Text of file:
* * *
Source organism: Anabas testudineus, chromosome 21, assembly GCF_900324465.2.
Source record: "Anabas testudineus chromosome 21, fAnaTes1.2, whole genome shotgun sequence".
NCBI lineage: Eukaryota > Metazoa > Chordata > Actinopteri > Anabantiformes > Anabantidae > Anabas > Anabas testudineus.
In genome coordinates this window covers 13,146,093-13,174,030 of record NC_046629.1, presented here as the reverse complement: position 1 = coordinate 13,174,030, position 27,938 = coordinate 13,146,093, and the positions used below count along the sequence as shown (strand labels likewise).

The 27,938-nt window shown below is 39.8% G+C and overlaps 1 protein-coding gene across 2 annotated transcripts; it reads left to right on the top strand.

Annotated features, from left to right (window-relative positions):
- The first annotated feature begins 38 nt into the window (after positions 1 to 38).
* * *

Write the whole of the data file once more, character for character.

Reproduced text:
Source organism: Anabas testudineus, chromosome 21, assembly GCF_900324465.2.
Source record: "Anabas testudineus chromosome 21, fAnaTes1.2, whole genome shotgun sequence".
NCBI lineage: Eukaryota > Metazoa > Chordata > Actinopteri > Anabantiformes > Anabantidae > Anabas > Anabas testudineus.
In genome coordinates this window covers 13,146,093-13,174,030 of record NC_046629.1, presented here as the reverse complement: position 1 = coordinate 13,174,030, position 27,938 = coordinate 13,146,093, and the positions used below count along the sequence as shown (strand labels likewise).

The 27,938-nt window shown below is 39.8% G+C and overlaps 1 protein-coding gene across 2 annotated transcripts; it reads left to right on the top strand.

Annotated features, from left to right (window-relative positions):
- The first annotated feature begins 38 nt into the window (after positions 1 to 38).